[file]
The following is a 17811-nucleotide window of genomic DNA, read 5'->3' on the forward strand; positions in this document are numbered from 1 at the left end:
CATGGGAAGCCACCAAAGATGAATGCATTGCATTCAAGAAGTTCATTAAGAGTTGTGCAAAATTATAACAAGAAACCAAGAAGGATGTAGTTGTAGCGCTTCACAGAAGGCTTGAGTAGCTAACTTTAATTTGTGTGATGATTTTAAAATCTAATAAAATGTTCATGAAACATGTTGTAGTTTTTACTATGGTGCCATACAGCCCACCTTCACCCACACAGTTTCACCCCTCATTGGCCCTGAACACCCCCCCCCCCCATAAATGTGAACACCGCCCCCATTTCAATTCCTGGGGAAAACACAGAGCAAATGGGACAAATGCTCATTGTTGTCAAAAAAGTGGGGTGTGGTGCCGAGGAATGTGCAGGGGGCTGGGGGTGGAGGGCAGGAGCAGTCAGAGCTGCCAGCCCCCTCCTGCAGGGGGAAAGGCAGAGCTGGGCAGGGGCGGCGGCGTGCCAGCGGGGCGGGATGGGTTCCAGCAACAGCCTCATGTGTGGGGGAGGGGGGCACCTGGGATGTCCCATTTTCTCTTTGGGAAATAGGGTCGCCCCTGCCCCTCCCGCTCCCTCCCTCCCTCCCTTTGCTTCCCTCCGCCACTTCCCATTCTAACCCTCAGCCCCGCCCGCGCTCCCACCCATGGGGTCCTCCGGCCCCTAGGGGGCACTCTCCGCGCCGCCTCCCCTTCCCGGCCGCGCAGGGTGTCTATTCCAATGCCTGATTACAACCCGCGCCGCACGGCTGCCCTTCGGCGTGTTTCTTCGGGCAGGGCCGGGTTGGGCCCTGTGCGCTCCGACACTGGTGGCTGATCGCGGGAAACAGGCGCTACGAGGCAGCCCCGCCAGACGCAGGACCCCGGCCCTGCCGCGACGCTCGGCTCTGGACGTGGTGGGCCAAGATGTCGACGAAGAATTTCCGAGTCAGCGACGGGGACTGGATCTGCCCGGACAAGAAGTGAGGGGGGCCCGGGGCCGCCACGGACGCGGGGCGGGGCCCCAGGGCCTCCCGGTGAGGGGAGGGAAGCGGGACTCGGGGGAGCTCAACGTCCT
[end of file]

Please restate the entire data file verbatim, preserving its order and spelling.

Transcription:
The following is a 17811-nucleotide window of genomic DNA, read 5'->3' on the forward strand; positions in this document are numbered from 1 at the left end:
CATGGGAAGCCACCAAAGATGAATGCATTGCATTCAAGAAGTTCATTAAGAGTTGTGCAAAATTATAACAAGAAACCAAGAAGGATGTAGTTGTAGCGCTTCACAGAAGGCTTGAGTAGCTAACTTTAATTTGTGTGATGATTTTAAAATCTAATAAAATGTTCATGAAACATGTTGTAGTTTTTACTATGGTGCCATACAGCCCACCTTCACCCACACAGTTTCACCCCTCATTGGCCCTGAACACCCCCCCCCCCCATAAATGTGAACACCGCCCCCATTTCAATTCCTGGGGAAAACACAGAGCAAATGGGACAAATGCTCATTGTTGTCAAAAAAGTGGGGTGTGGTGCCGAGGAATGTGCAGGGGGCTGGGGGTGGAGGGCAGGAGCAGTCAGAGCTGCCAGCCCCCTCCTGCAGGGGGAAAGGCAGAGCTGGGCAGGGGCGGCGGCGTGCCAGCGGGGCGGGATGGGTTCCAGCAACAGCCTCATGTGTGGGGGAGGGGGGCACCTGGGATGTCCCATTTTCTCTTTGGGAAATAGGGTCGCCCCTGCCCCTCCCGCTCCCTCCCTCCCTCCCTTTGCTTCCCTCCGCCACTTCCCATTCTAACCCTCAGCCCCGCCCGCGCTCCCACCCATGGGGTCCTCCGGCCCCTAGGGGGCACTCTCCGCGCCGCCTCCCCTTCCCGGCCGCGCAGGGTGTCTATTCCAATGCCTGATTACAACCCGCGCCGCACGGCTGCCCTTCGGCGTGTTTCTTCGGGCAGGGCCGGGTTGGGCCCTGTGCGCTCCGACACTGGTGGCTGATCGCGGGAAACAGGCGCTACGAGGCAGCCCCGCCAGACGCAGGACCCCGGCCCTGCCGCGACGCTCGGCTCTGGACGTGGTGGGCCAAGATGTCGACGAAGAATTTCCGAGTCAGCGACGGGGACTGGATCTGCCCGGACAAGAAGTGAGGGGGGCCCGGGGCCGCCACGGACGCGGGGCGGGGCCCCAGGGCCTCCCGGTGAGGGGAGGGAAGCGGGACTCGGGGGAGCTCAACGTCCT